This comes from a friend of mine who is South African but currently lives in Germany. I thought she gave me some good advice and so I wished to share it with you guys who feel like I do in the Education and Children post:
"Read your blog link regarding the school and religion...Am not a parent, but from the perspective of myself as primary school kid, i.e. your daughter's current position, my answer to "what is a parent to do" would be:
Don't waste time and energy trying to fight the school into changing all that religious crap. You are not going to win, because as you said, they cannot see it, so what dragon’s head you cut off today will grow back somewhere else tomorrow. Except if they target her directly and try to "convert" her or something, then of course you have to step in, but in the case of participating in a religious song that no one thought twice about including, it is sadly a matter of majority rules, and the majority of parents probably did not mind...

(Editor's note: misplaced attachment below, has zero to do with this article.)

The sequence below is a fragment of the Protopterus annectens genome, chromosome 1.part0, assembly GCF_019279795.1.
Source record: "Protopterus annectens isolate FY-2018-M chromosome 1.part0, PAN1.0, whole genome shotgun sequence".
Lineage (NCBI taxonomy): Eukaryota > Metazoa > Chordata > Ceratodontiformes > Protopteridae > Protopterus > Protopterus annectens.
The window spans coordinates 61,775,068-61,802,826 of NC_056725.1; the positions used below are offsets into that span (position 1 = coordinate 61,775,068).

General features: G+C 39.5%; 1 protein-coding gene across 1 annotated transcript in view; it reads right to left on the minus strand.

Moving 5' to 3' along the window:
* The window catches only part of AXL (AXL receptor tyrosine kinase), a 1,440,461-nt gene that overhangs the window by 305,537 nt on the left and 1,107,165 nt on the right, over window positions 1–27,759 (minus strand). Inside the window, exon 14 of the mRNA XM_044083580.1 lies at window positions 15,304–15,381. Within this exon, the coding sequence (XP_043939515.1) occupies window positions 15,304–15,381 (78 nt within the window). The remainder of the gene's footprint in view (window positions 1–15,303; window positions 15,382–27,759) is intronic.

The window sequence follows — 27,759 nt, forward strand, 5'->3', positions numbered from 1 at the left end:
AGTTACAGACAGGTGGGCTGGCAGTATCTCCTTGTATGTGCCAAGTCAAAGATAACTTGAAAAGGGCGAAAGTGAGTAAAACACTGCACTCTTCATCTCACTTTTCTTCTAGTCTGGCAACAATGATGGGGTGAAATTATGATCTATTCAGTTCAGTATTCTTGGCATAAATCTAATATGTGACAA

Caitlin herself is the point where your vigor should be focussed. Of course teachers and peers can do loads of damage, and lots of things happen that are outside your sphere of influence, but the more solid the education she gets at home in these matters, the less susceptible she will be to the outside.
I believe all a potential freethinker needs is someone to tell them „It is OK to think free“. Hey, you and I both went through all that crap at school and at home and turned out good fine atheists, didn’t we? But if someone had told little me that the fact that she thought everything they said at Bible Studies and in the church sermons and in Sunday school sounded utterly unlikely is perfectly OK, it would have saved me a lot of soul-searching and feeling lost, alone and different. I went to Kinderkrans from around 3-years old and my parents were both Sunday school teachers. As a pre-schooler I wasted no thought on religion, it was just nice stories, I don’t think my mind made much difference between Maya the Bee on TV and the story of Noah in the Bible. In primary school and Sunday school that changed, now we had tests on that stuff and had to listen (and believe). And it never really rang true to me, and first and foremost I found it utterly boring, whereas everyone around me seemed to be so enthralled... I believed if I prayed really really really hard to God to come into my heart, the way they said in Sunday school, it will all make perfect sense next week and I will have as good a time as the rest of the starry-eyed bunch.